Hi - could you please forward this CfP to the listserv? Thanks! - Ben
CALL FOR ABSTRACTS/PAPERS for the international conference:
New Extractivism, Peasantries and Social Dynamics:
Critical Perspectives and Debates
BRICS Initiative in Critical Agrarian Studies
Fourth conference, Moscow, 13-16 October 2017
Send your abstract: 500 words plus 100 words short bio – in one file, Word format
Send it to: email@example.com
Deadline: 15 June
Selected Abstracts will be announced 25 June; will be invited to submit full papers
Deadline for full paper (6,000-10,000 words): 25 September (the earlier the better)
All papers will be published online as BICAS working paper and will be uploaded on to the conference website. There is a plan for journal special issues for papers.
Over the past two decades, agrarian economies and food systems have been undergoing a profound restructuring in the wake of large-scale land investments and the increasing financialisation of capital and land. These have reinforced old and created new forms and sites of capital accumulation by local and foreign elites, and supported both old and new forms of extractivism and agroextractivism. This restructuring has contributed to the unsettling of global geopolitics in this period, the context within which the BRICS grouping of countries was established as a vehicle to pursue their collective and individual agendas.
Recently, uncertainties in global power relations have been exacerbated by the rise of variegated nationalist-populist political projects, movements or governments. Many of these are authoritarian and reactionary – as part of the reaction to, and reflection of, the failure of neoliberal globalization and its version of ‘development’. Such projects sometimes involve chauvinistic appeals to land and nation, and xenophobic violence against outsiders, however defined. Typically, the divisions of class relations are downplayed or hidden by these ideologies and practices, despite their undoubted centrality to the underlying dynamics. On the other hand, new forms of resistance and struggles by oppressed groups, including peasants and traditional communities, are also emerging. Often these involve emancipatory forms of politics, but in some cases they are rife with tensions over class, gender and other social differences. Politics in all its guises thus continues to be a fundamental factor within processes of socio-economic transformation, including agrarian change.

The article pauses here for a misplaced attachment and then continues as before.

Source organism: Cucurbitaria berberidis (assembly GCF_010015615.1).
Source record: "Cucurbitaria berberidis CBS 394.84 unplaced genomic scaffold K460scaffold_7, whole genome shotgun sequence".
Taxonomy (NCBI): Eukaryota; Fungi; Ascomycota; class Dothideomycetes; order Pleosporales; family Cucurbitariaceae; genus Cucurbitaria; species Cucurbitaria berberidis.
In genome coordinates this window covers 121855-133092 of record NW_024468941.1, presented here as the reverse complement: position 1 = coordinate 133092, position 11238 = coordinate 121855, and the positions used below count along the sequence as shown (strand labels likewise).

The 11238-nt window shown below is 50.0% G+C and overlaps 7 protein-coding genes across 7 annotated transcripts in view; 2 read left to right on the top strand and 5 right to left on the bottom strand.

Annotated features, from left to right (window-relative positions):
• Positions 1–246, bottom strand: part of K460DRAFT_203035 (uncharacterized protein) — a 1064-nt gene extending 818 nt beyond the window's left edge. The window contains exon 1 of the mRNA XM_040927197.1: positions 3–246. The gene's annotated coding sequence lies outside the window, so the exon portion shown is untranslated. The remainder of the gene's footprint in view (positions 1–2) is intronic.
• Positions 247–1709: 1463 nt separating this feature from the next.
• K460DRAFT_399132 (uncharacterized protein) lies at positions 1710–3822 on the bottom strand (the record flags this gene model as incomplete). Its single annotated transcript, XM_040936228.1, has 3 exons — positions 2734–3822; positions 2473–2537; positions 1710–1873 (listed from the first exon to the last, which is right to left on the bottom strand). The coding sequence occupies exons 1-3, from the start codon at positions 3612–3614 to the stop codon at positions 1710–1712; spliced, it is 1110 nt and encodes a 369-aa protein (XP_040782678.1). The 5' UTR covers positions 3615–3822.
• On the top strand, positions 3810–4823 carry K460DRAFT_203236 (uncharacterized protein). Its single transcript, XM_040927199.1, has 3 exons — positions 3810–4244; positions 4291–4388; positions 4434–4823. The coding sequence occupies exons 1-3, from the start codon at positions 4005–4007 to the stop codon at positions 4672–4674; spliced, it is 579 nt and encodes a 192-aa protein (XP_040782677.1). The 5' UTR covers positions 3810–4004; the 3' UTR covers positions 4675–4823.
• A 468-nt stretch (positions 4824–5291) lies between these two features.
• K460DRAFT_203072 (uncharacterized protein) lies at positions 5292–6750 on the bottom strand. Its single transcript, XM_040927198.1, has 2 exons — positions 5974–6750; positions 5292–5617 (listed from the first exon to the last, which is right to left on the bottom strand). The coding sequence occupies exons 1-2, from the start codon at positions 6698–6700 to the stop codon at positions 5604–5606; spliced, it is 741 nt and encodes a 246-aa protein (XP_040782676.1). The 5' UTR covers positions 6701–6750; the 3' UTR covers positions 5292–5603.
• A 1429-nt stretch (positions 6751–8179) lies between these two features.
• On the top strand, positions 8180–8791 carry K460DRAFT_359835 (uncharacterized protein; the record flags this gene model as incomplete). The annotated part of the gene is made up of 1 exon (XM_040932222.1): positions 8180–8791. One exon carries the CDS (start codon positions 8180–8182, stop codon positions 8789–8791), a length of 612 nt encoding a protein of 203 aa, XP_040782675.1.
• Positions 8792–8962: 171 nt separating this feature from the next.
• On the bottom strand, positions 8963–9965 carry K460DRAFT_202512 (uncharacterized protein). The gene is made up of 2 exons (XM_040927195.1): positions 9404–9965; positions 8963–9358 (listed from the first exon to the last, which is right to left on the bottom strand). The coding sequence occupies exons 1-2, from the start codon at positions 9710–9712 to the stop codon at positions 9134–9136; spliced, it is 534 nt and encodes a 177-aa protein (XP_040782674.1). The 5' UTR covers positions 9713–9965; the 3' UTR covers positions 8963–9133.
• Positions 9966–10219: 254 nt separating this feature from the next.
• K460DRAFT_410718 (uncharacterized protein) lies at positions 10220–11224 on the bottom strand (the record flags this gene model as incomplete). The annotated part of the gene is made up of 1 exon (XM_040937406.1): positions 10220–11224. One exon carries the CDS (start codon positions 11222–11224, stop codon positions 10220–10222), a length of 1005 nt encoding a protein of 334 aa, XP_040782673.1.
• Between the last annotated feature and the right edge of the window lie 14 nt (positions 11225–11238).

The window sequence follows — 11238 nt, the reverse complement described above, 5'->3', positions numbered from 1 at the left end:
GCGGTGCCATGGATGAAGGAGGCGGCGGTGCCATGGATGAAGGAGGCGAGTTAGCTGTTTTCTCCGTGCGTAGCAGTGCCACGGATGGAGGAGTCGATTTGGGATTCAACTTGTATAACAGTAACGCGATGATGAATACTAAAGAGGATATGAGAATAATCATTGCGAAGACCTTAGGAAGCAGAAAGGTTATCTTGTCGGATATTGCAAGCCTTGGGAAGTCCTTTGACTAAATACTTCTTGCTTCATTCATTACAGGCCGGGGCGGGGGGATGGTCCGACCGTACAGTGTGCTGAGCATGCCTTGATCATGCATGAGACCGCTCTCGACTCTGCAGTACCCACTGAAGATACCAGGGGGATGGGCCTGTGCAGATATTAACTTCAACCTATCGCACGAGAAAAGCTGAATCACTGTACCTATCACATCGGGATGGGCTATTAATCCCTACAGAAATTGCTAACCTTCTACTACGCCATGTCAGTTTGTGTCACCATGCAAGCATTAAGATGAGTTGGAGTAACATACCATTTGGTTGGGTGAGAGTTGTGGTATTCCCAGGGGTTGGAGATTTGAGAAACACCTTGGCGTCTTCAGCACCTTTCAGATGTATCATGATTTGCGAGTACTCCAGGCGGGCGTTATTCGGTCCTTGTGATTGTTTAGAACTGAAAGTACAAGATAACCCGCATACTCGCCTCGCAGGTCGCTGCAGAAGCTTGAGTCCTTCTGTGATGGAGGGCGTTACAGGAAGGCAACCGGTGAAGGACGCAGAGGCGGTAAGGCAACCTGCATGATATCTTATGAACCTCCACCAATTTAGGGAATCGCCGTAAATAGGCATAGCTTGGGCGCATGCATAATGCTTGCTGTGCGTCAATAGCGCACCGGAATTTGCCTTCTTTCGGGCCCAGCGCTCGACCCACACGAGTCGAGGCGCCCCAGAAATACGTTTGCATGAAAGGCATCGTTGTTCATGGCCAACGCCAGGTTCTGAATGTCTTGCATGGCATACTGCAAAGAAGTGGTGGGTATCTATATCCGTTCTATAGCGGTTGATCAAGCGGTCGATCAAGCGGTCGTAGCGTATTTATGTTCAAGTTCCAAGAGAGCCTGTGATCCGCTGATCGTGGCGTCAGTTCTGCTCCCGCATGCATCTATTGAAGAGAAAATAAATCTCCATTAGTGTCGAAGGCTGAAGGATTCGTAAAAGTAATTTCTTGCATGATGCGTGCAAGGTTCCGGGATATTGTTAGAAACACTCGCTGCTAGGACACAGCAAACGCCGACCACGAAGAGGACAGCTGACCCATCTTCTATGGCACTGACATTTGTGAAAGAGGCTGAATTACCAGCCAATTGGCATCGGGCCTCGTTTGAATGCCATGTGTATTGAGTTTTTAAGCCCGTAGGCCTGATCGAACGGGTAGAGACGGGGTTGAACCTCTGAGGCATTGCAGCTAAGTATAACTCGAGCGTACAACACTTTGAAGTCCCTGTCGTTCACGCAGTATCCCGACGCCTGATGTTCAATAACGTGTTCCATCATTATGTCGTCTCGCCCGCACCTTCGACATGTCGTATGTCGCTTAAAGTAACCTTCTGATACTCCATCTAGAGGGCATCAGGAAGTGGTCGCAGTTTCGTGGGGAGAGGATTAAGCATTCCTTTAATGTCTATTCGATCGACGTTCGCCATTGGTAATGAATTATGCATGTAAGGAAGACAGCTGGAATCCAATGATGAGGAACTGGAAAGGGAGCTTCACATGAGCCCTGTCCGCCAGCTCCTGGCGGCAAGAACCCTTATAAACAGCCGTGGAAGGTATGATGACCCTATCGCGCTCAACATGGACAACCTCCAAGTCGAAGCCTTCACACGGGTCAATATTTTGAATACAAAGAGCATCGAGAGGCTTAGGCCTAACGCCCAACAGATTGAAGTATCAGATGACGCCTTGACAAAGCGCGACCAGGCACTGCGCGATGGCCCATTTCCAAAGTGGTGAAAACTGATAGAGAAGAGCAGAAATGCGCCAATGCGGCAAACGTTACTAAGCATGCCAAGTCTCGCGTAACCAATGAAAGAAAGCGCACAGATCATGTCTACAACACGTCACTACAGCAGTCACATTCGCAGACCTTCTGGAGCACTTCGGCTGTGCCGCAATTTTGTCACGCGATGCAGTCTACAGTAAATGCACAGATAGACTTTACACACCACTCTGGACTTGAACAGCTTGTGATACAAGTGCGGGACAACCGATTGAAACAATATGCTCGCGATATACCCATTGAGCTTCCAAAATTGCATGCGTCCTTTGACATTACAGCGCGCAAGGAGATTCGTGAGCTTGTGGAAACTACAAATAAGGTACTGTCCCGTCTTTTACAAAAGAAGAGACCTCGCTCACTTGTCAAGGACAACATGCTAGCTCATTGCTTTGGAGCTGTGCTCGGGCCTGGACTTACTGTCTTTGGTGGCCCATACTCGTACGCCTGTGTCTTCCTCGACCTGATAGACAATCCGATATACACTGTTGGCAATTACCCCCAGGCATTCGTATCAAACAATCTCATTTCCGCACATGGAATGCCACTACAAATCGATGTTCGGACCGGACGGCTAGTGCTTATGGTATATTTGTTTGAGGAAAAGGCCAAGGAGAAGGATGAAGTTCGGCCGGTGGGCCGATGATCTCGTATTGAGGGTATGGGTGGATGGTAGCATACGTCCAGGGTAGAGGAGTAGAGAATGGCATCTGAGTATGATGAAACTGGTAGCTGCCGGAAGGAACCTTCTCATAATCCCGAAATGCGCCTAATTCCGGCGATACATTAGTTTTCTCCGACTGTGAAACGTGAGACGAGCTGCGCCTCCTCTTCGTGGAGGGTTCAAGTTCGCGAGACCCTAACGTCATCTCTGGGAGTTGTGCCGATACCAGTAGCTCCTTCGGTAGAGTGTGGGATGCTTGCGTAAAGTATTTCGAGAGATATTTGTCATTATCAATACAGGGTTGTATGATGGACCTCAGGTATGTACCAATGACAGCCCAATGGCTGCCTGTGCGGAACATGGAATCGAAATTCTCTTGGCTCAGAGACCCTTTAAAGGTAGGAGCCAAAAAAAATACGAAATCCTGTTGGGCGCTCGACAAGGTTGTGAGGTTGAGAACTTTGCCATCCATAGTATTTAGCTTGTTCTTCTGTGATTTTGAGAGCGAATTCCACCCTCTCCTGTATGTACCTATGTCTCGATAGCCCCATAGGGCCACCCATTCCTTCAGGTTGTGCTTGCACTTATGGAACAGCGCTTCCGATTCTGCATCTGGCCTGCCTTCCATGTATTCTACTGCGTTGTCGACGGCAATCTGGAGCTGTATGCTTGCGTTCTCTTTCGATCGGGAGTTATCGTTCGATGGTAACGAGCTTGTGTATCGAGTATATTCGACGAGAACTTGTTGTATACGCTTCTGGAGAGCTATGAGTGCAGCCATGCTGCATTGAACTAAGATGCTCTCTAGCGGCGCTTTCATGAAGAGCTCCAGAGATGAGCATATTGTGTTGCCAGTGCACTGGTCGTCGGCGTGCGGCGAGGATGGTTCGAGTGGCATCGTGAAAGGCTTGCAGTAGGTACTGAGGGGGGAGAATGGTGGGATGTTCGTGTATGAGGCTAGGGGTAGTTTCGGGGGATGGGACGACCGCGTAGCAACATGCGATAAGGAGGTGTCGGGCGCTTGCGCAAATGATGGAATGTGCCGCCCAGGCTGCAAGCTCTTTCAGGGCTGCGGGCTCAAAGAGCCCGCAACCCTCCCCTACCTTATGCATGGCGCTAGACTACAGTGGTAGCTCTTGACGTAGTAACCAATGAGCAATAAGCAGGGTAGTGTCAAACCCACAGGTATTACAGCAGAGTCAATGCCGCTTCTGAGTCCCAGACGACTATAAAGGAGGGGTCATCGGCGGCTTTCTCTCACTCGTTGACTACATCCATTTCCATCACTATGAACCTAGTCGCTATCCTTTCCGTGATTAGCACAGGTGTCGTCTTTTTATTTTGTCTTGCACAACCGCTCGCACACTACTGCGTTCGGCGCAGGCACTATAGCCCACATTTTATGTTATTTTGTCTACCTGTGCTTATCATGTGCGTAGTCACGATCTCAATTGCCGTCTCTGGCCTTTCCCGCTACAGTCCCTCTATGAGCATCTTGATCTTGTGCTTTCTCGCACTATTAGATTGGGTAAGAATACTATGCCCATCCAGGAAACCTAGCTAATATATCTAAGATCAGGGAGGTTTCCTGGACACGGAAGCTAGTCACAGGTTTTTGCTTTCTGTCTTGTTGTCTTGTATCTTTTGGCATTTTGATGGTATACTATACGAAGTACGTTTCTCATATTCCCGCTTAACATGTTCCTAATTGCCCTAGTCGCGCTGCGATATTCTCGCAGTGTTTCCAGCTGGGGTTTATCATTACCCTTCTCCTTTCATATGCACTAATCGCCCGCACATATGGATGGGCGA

This conference will explore these emerging realities from the perspective of critical and engaged scholarship, in alliance with active social forces. We will seek answers to difficult questions within three main clusters of subthemes – all informed by perspectives derived from agrarian political economy, sociology, and agro-ecology:
(a) The rise of – and current troubles within – the BRICS countries and middle-income countries (MICs), and the implications for agrarian/rural transformations as key aspects of broader social changes, inside these countries and regionally/internationally.
Relevant questions include:
What are the dominant directions of transformation and social change, and are there any countervailing directions? What endogenous and exogenous forces are driving change in agrarian structures, including financialisation as a key driver of change? What are the roles of the state in the agrarian and agro-food transformations? How are state policies implicated and how do they affect the prospects for accumulation by different forms of capital? In turn, how do the interests and accumulation strategies of different forms of capital, including financial capital, shape state policies? What are the roles of other actors, including NGO and grassroots initiatives in expressing the interests of different social groups within these processes of transformation, with what impacts on the accumulation of capital?